Area facing shingles vaccine shortage

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Fort Wayne resident Ken Long receives the first dose of Shingrix vaccine at Walgreens, 330 W. State Blvd. LISA M. ESQUIVEL LONG

By Lisa M. Esquivel Long
For IN|fort wayne publications

FORT WAYNE — Nearly three years ago Doris Klug went to the hospital emergency room with a bothersome rash over her right eye and a feeling of malaise.

“It took them 2 seconds to tell it was shingles,” said Klug, 91, who lived in Pine Valley at the time.

After staying awake at night from the burning sensation near her eye and facing the possibility of blindness, she’s recovered, but has recurring symptoms from the viral infection.

“I still have residual pain,” she said, reaching for her eye, which appeared red and swollen.

Chickenpox and shingles are caused by the same virus, varicella-zoster. Because almost all American adults have had chickenpox, they’re at risk of shingles. The virus can activate as the immune system’s effectiveness declines with age.

Shingles causes a painful red rash and blisters. For most sufferers, the rash is gone within a month. However, others like Klug experience postherpetic neuralgia, with the pain lasting for years. And because it can’t be cured, Klug said she can only “ride it out” and find some relief with an over-the-counter cream.

After seeing Klug’s experience, she said her daughter was “right in line” to get Shingrix, a Centers for Disease Control and Prevention-recommended shingles vaccine approved by the FDA in October 2017.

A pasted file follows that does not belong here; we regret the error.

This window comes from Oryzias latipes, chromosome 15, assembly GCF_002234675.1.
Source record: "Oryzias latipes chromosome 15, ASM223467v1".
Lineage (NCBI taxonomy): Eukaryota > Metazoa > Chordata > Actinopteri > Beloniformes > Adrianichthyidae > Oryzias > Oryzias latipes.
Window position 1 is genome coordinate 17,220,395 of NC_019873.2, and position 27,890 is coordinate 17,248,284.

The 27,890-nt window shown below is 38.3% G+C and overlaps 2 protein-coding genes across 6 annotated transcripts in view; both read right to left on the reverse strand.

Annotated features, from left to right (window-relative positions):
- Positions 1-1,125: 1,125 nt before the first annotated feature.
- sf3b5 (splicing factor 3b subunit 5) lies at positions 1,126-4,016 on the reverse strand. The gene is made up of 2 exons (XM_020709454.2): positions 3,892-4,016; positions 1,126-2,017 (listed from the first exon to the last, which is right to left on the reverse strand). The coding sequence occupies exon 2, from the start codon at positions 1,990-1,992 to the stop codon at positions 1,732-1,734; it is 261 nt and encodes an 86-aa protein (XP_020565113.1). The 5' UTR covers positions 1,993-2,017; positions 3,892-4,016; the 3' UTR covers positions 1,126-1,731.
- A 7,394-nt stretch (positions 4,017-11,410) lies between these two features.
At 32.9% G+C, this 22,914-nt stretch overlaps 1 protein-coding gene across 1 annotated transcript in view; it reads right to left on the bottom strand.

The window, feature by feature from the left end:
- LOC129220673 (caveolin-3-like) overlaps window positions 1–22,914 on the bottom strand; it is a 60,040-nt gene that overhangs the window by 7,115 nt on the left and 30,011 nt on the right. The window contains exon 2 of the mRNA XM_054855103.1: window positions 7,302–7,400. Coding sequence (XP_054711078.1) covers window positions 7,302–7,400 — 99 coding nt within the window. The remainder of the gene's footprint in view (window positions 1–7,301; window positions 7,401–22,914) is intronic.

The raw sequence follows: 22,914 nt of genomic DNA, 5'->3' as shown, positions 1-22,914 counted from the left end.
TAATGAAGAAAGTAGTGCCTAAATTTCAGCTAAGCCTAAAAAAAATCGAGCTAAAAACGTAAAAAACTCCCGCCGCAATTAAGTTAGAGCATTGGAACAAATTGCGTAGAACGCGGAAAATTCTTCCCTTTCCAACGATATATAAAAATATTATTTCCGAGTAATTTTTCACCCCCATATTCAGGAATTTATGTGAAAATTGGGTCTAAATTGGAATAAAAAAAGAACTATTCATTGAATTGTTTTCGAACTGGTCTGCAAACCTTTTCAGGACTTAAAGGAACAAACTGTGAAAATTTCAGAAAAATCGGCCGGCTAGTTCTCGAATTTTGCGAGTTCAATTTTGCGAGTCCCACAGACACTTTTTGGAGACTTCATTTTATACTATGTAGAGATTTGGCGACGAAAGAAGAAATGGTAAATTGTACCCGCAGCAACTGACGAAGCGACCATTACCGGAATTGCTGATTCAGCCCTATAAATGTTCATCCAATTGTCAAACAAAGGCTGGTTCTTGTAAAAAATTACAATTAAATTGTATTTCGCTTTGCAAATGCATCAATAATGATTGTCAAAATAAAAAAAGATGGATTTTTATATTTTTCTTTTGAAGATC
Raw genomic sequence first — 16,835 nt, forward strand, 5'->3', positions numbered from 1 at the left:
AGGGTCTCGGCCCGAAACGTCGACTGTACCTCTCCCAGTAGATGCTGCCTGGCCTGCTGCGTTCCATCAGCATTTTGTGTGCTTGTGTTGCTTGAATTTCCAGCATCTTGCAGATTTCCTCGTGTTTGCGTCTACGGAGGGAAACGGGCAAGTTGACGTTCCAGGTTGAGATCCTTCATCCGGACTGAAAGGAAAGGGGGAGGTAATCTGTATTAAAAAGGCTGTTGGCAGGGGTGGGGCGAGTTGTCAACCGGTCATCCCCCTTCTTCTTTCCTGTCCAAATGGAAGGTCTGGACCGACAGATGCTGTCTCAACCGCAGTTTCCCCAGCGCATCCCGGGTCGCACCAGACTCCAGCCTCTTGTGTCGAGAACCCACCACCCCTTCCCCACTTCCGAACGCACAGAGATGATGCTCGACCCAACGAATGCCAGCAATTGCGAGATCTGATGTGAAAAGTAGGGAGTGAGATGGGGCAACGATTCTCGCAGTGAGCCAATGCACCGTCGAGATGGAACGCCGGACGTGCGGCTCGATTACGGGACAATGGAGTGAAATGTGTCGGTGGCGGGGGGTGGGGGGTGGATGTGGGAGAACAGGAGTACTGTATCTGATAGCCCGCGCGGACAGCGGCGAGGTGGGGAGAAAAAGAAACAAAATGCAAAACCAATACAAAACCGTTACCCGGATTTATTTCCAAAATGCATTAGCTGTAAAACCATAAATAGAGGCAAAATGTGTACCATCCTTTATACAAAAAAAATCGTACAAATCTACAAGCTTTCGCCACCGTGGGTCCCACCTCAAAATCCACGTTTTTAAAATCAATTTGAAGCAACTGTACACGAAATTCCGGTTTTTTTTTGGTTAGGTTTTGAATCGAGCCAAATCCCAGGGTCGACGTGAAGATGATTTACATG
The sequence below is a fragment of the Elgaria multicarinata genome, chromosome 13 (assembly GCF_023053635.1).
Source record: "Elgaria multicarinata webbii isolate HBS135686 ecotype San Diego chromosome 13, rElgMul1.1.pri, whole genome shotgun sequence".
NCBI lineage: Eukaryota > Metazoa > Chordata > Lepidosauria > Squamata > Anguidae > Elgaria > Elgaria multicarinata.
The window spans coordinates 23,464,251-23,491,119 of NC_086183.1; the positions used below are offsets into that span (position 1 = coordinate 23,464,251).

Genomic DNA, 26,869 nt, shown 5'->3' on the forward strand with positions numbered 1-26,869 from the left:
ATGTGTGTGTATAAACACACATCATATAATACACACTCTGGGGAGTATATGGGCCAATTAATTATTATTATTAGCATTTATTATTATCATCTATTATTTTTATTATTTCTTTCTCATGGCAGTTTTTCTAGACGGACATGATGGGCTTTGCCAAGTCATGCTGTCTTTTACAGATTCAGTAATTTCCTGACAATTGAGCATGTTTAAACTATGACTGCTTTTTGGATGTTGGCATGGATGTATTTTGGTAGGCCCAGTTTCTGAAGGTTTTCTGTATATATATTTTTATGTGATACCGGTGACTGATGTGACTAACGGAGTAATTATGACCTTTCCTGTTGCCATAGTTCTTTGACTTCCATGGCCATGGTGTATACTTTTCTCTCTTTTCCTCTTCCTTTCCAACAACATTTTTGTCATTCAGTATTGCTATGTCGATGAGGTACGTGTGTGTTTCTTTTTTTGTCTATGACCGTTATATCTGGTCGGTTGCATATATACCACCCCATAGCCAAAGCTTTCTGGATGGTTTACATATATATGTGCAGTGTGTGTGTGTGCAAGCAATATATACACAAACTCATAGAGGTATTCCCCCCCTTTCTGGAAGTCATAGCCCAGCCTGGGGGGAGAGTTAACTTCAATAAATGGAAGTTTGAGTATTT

The vaccine has proved so popular that its maker can’t keep up with demand.

Klug put her name on the waiting list at Kroger to get Shingrix, which has an up to 90 percent efficacy rate for lifetime protection. That high percentage point is one reason that Shingrix has proved so popular.

Another vaccine, Zostavax, a single dose that uses the weakened chickenpox virus, is most effective, at 64 percent, with ages 60-69. Its effectiveness is 51 percent for those 50-59 and declines at age 70.

Shingrix requires patients to get two doses, two to six months apart. That has some people nationwide worried about getting their second dose in time. However, the CDC, commenting in September on the vaccine shortage, doesn’t recommend restarting the series. It says patients should get the second dose as soon as possible.

GlaxoSmithKline has ramped up supply of Shingrix to the U.S in response to the demand.

“We have been shipping large volumes of vaccine every two to three weeks,” Sean Clements, a spokesman for GlaxoSmithKline’s vaccines, texted Nov. 9. “…We distributed a large shipment last week.”

The company plans to move to a twice-monthly shipping schedule starting in December.

GSK sends the vaccine to wholesalers and retailers, who in turn get it to retail pharmacies, Clements said.

A single dose of the vaccine costs $140 in the private sector, according to the CDC website. Many insurance plans cover the cost of the vaccine.

Walgreens, 330 W. State Blvd., called customers in early November to tell them Shingrix was available again.

However, the Allen County Department of Health’s clinic is still waiting for its July order of Shingrix, Susie Cisney, director of clinical services, said. The department started with 10 doses on its monthly orders, but Shingrix went quickly. The clinic holds onto the second dose for patients, Cisney said.

“The representative said they had no idea is was going to be so popular,” Cisney said.

Those seeking Shingrix should call ahead to a clinic or retail pharmacy to make sure the vaccine is in stock, retailers suggest.